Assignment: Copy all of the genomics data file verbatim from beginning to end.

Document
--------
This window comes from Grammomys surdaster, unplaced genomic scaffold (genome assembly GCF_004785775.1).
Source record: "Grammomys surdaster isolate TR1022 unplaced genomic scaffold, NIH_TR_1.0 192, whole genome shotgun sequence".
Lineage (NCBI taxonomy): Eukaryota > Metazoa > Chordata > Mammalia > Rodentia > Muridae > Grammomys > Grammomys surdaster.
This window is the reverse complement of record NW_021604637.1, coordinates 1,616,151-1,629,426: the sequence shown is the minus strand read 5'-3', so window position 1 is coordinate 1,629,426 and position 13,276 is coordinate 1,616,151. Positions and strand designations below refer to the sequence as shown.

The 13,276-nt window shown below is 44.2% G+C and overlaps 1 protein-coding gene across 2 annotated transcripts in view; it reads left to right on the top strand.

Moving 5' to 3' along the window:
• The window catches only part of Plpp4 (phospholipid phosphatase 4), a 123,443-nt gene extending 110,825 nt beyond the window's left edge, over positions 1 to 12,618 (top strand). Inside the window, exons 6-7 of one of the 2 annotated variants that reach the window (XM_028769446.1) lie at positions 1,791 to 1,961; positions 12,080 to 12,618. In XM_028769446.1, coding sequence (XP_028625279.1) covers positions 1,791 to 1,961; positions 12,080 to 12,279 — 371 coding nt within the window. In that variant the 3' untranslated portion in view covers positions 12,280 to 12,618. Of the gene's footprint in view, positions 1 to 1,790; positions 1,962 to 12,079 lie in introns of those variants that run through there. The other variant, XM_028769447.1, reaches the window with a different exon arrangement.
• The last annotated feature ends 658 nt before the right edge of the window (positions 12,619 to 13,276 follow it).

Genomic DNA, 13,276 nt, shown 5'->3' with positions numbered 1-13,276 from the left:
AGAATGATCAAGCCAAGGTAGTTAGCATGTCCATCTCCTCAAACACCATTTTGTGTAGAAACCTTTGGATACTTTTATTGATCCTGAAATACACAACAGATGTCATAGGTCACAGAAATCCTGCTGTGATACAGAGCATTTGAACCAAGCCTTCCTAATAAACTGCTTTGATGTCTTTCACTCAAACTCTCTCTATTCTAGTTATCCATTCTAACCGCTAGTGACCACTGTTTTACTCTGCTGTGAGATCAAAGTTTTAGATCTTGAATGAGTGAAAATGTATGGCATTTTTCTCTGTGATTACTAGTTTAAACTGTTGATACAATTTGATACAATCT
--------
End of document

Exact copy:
This window comes from Grammomys surdaster, unplaced genomic scaffold (genome assembly GCF_004785775.1).
Source record: "Grammomys surdaster isolate TR1022 unplaced genomic scaffold, NIH_TR_1.0 192, whole genome shotgun sequence".
Lineage (NCBI taxonomy): Eukaryota > Metazoa > Chordata > Mammalia > Rodentia > Muridae > Grammomys > Grammomys surdaster.
This window is the reverse complement of record NW_021604637.1, coordinates 1,616,151-1,629,426: the sequence shown is the minus strand read 5'-3', so window position 1 is coordinate 1,629,426 and position 13,276 is coordinate 1,616,151. Positions and strand designations below refer to the sequence as shown.

The 13,276-nt window shown below is 44.2% G+C and overlaps 1 protein-coding gene across 2 annotated transcripts in view; it reads left to right on the top strand.

Moving 5' to 3' along the window:
• The window catches only part of Plpp4 (phospholipid phosphatase 4), a 123,443-nt gene extending 110,825 nt beyond the window's left edge, over positions 1 to 12,618 (top strand). Inside the window, exons 6-7 of one of the 2 annotated variants that reach the window (XM_028769446.1) lie at positions 1,791 to 1,961; positions 12,080 to 12,618. In XM_028769446.1, coding sequence (XP_028625279.1) covers positions 1,791 to 1,961; positions 12,080 to 12,279 — 371 coding nt within the window. In that variant the 3' untranslated portion in view covers positions 12,280 to 12,618. Of the gene's footprint in view, positions 1 to 1,790; positions 1,962 to 12,079 lie in introns of those variants that run through there. The other variant, XM_028769447.1, reaches the window with a different exon arrangement.
• The last annotated feature ends 658 nt before the right edge of the window (positions 12,619 to 13,276 follow it).

Genomic DNA, 13,276 nt, shown 5'->3' with positions numbered 1-13,276 from the left:
AGAATGATCAAGCCAAGGTAGTTAGCATGTCCATCTCCTCAAACACCATTTTGTGTAGAAACCTTTGGATACTTTTATTGATCCTGAAATACACAACAGATGTCATAGGTCACAGAAATCCTGCTGTGATACAGAGCATTTGAACCAAGCCTTCCTAATAAACTGCTTTGATGTCTTTCACTCAAACTCTCTCTATTCTAGTTATCCATTCTAACCGCTAGTGACCACTGTTTTACTCTGCTGTGAGATCAAAGTTTTAGATCTTGAATGAGTGAAAATGTATGGCATTTTTCTCTGTGATTACTAGTTTAAACTGTTGATACAATTTGATACAATCT